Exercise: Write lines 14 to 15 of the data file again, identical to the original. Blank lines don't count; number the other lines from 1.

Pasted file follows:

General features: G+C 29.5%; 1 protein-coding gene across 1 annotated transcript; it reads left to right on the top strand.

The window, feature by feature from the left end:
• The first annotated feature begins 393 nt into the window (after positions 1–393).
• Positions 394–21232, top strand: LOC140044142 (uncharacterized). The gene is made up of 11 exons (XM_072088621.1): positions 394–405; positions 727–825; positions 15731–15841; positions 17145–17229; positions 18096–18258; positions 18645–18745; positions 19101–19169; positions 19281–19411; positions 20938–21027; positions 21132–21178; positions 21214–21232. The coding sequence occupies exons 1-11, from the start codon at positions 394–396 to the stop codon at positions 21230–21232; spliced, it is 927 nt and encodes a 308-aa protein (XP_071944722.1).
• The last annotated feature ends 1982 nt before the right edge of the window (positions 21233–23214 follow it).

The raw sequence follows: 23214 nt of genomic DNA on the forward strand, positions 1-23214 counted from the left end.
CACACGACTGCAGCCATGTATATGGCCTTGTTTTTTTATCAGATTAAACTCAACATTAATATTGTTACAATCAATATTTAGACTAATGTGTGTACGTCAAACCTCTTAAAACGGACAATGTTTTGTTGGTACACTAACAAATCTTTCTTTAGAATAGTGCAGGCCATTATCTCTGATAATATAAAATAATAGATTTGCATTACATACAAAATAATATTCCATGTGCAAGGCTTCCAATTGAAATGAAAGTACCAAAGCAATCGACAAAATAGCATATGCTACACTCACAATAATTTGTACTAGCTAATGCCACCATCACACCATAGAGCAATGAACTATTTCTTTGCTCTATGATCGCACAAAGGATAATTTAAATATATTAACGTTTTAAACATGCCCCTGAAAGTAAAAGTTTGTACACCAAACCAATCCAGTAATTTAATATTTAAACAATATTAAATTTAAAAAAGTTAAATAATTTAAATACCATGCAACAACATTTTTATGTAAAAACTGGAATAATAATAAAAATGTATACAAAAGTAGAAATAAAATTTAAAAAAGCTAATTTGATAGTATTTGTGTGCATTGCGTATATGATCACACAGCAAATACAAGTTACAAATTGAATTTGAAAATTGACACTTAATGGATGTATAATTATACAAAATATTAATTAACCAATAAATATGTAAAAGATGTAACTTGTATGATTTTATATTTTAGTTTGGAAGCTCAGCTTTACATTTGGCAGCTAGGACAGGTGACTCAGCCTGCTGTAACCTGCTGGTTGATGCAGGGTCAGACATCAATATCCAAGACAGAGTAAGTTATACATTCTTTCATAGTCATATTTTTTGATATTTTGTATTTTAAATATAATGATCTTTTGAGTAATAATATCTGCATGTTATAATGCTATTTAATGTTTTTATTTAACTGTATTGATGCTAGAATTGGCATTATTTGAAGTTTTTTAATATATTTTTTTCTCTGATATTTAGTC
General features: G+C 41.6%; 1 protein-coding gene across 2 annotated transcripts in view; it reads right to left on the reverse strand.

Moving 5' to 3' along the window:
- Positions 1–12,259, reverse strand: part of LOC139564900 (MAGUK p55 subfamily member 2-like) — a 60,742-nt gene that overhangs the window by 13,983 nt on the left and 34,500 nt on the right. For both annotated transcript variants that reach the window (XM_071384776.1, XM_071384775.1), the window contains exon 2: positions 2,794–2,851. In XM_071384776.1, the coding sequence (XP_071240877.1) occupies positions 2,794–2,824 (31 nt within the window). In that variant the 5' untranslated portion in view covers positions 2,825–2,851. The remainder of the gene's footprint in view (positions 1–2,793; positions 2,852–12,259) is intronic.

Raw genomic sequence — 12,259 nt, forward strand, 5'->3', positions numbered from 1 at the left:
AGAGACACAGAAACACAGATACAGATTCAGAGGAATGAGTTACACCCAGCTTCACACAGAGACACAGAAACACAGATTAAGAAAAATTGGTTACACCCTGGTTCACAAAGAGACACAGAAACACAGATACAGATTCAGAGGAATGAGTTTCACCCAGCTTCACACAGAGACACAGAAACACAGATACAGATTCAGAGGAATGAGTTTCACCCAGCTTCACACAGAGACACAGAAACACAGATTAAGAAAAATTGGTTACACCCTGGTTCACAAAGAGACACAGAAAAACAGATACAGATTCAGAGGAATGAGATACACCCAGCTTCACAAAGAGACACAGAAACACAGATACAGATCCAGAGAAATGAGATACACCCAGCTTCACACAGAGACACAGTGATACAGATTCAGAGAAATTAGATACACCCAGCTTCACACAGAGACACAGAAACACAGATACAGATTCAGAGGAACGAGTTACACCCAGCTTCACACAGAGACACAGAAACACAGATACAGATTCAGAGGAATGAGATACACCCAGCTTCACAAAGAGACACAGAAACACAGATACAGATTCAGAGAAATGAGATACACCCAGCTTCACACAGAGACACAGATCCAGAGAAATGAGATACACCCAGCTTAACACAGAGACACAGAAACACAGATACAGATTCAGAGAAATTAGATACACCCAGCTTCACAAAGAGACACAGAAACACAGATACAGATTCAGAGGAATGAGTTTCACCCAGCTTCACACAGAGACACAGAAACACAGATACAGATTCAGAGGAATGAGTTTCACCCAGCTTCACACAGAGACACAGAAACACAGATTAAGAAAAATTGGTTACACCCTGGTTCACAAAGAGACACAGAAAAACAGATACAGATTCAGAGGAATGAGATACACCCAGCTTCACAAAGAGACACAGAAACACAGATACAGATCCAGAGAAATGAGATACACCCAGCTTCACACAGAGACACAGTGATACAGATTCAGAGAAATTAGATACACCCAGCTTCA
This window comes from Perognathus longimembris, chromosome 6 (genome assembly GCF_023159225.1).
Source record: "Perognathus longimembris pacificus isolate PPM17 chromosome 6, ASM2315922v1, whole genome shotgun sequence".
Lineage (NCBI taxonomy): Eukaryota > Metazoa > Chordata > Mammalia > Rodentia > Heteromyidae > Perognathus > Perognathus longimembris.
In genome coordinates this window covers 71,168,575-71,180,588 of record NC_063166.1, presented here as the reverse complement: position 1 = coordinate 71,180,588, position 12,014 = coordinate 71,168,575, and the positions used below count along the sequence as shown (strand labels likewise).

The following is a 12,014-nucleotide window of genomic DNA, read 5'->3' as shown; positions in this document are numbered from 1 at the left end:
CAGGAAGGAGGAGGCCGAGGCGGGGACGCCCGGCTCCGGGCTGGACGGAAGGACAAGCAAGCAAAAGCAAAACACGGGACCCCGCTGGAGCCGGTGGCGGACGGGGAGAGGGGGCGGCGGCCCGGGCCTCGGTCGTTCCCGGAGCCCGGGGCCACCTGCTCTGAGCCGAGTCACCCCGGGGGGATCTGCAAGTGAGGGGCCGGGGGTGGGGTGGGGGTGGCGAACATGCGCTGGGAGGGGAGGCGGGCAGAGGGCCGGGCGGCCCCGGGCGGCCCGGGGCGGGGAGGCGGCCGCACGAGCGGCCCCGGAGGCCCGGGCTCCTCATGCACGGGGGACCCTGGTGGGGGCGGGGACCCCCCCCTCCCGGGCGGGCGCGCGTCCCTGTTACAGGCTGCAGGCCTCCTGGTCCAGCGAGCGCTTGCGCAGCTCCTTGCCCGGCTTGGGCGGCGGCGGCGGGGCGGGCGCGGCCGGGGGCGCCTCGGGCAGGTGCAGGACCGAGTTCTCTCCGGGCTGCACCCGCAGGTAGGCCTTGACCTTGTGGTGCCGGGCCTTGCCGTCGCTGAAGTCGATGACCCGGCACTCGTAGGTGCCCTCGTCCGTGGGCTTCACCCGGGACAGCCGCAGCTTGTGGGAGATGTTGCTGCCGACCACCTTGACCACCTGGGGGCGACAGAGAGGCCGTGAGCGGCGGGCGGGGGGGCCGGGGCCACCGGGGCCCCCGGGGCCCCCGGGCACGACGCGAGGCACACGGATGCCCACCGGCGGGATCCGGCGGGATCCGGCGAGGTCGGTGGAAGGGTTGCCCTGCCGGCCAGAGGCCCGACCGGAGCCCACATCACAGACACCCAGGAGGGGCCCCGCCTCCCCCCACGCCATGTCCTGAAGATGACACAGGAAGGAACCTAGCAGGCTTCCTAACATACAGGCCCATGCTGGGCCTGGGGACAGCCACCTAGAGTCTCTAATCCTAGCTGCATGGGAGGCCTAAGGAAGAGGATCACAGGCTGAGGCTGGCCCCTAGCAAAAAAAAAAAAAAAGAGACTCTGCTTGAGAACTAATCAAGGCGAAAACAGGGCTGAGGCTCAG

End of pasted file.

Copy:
Source record: "Perognathus longimembris pacificus isolate PPM17 chromosome 6, ASM2315922v1, whole genome shotgun sequence".
Lineage (NCBI taxonomy): Eukaryota > Metazoa > Chordata > Mammalia > Rodentia > Heteromyidae > Perognathus > Perognathus longimembris.